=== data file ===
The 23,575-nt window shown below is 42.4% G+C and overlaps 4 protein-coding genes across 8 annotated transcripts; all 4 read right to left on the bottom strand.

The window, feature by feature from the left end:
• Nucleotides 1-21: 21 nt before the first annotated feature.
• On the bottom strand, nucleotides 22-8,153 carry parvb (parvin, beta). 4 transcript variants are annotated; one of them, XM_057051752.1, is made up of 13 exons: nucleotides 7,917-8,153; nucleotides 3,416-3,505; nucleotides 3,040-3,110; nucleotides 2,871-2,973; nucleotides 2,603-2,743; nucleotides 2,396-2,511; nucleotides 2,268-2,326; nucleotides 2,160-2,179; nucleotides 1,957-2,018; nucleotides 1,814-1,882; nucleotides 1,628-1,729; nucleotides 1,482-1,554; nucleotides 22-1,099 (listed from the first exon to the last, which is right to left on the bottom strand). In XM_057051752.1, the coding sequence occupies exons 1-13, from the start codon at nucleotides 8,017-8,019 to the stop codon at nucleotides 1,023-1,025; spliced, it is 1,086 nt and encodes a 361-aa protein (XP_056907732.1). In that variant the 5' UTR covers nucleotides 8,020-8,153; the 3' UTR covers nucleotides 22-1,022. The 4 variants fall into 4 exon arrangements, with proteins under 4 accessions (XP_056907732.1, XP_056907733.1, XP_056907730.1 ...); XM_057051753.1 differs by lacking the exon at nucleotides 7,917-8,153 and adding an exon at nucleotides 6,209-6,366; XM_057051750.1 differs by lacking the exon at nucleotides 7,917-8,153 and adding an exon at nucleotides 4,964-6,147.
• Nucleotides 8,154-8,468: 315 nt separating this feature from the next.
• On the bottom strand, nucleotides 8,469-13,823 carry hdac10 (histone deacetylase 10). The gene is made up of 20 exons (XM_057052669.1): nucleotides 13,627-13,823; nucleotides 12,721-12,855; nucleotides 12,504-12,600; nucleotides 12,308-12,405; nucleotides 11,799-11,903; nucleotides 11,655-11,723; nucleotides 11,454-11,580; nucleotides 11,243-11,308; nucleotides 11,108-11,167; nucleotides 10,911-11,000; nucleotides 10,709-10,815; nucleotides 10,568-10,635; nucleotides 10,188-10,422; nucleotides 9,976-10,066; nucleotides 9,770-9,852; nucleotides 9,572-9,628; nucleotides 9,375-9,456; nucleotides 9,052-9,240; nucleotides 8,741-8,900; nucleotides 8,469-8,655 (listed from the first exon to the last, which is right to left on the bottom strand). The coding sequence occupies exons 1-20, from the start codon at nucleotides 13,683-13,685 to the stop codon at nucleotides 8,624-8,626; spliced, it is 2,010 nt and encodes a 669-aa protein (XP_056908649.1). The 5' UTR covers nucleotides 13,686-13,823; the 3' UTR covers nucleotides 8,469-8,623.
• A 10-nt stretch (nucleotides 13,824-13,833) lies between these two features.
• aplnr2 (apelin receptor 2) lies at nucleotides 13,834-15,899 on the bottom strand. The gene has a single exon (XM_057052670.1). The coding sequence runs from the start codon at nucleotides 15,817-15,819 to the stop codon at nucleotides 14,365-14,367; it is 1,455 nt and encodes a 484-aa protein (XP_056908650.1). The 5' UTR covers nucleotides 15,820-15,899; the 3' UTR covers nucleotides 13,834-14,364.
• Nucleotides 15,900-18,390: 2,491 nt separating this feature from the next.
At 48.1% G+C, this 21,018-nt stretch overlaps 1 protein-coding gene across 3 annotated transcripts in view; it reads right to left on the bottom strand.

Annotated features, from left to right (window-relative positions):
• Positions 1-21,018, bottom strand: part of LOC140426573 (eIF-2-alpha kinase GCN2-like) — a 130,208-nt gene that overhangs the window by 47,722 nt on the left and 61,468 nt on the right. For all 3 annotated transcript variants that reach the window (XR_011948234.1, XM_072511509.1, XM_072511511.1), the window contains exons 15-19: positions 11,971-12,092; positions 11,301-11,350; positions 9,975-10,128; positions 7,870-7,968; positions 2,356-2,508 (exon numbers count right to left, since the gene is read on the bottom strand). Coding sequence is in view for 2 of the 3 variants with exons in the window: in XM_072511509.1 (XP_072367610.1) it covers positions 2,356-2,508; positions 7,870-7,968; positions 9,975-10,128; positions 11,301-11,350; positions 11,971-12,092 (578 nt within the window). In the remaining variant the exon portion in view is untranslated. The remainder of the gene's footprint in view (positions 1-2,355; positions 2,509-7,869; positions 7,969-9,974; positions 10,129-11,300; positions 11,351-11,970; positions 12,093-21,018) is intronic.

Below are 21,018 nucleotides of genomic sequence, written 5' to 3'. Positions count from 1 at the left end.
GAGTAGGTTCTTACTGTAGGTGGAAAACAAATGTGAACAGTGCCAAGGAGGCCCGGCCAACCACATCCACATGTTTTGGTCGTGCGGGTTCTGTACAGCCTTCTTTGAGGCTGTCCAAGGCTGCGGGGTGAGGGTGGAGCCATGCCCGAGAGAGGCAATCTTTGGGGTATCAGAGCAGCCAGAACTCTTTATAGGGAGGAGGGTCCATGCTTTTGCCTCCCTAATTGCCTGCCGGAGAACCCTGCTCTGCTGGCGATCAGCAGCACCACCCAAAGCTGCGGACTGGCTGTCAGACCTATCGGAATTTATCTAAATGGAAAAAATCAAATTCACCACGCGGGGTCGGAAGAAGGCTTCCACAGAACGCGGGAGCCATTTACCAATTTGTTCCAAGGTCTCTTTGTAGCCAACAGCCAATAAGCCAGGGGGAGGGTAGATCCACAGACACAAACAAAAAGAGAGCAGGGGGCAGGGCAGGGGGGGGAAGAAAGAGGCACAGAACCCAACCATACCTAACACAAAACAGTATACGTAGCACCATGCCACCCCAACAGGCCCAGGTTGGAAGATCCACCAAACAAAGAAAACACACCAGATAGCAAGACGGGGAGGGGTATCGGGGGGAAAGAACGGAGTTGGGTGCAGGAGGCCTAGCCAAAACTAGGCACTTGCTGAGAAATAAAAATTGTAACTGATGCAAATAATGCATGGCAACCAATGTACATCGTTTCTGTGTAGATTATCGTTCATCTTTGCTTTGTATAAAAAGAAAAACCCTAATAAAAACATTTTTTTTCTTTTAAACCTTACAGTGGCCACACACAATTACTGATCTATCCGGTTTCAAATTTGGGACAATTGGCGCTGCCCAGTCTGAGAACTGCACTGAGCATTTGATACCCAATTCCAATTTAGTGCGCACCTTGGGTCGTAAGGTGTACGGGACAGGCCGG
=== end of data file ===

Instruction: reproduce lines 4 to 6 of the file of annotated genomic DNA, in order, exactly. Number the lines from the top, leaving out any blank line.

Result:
• On the bottom strand, nucleotides 22-8,153 carry parvb (parvin, beta). 4 transcript variants are annotated; one of them, XM_057051752.1, is made up of 13 exons: nucleotides 7,917-8,153; nucleotides 3,416-3,505; nucleotides 3,040-3,110; nucleotides 2,871-2,973; nucleotides 2,603-2,743; nucleotides 2,396-2,511; nucleotides 2,268-2,326; nucleotides 2,160-2,179; nucleotides 1,957-2,018; nucleotides 1,814-1,882; nucleotides 1,628-1,729; nucleotides 1,482-1,554; nucleotides 22-1,099 (listed from the first exon to the last, which is right to left on the bottom strand). In XM_057051752.1, the coding sequence occupies exons 1-13, from the start codon at nucleotides 8,017-8,019 to the stop codon at nucleotides 1,023-1,025; spliced, it is 1,086 nt and encodes a 361-aa protein (XP_056907732.1). In that variant the 5' UTR covers nucleotides 8,020-8,153; the 3' UTR covers nucleotides 22-1,022. The 4 variants fall into 4 exon arrangements, with proteins under 4 accessions (XP_056907732.1, XP_056907733.1, XP_056907730.1 ...); XM_057051753.1 differs by lacking the exon at nucleotides 7,917-8,153 and adding an exon at nucleotides 6,209-6,366; XM_057051750.1 differs by lacking the exon at nucleotides 7,917-8,153 and adding an exon at nucleotides 4,964-6,147.
• Nucleotides 8,154-8,468: 315 nt separating this feature from the next.
• On the bottom strand, nucleotides 8,469-13,823 carry hdac10 (histone deacetylase 10). The gene is made up of 20 exons (XM_057052669.1): nucleotides 13,627-13,823; nucleotides 12,721-12,855; nucleotides 12,504-12,600; nucleotides 12,308-12,405; nucleotides 11,799-11,903; nucleotides 11,655-11,723; nucleotides 11,454-11,580; nucleotides 11,243-11,308; nucleotides 11,108-11,167; nucleotides 10,911-11,000; nucleotides 10,709-10,815; nucleotides 10,568-10,635; nucleotides 10,188-10,422; nucleotides 9,976-10,066; nucleotides 9,770-9,852; nucleotides 9,572-9,628; nucleotides 9,375-9,456; nucleotides 9,052-9,240; nucleotides 8,741-8,900; nucleotides 8,469-8,655 (listed from the first exon to the last, which is right to left on the bottom strand). The coding sequence occupies exons 1-20, from the start codon at nucleotides 13,683-13,685 to the stop codon at nucleotides 8,624-8,626; spliced, it is 2,010 nt and encodes a 669-aa protein (XP_056908649.1). The 5' UTR covers nucleotides 13,686-13,823; the 3' UTR covers nucleotides 8,469-8,623.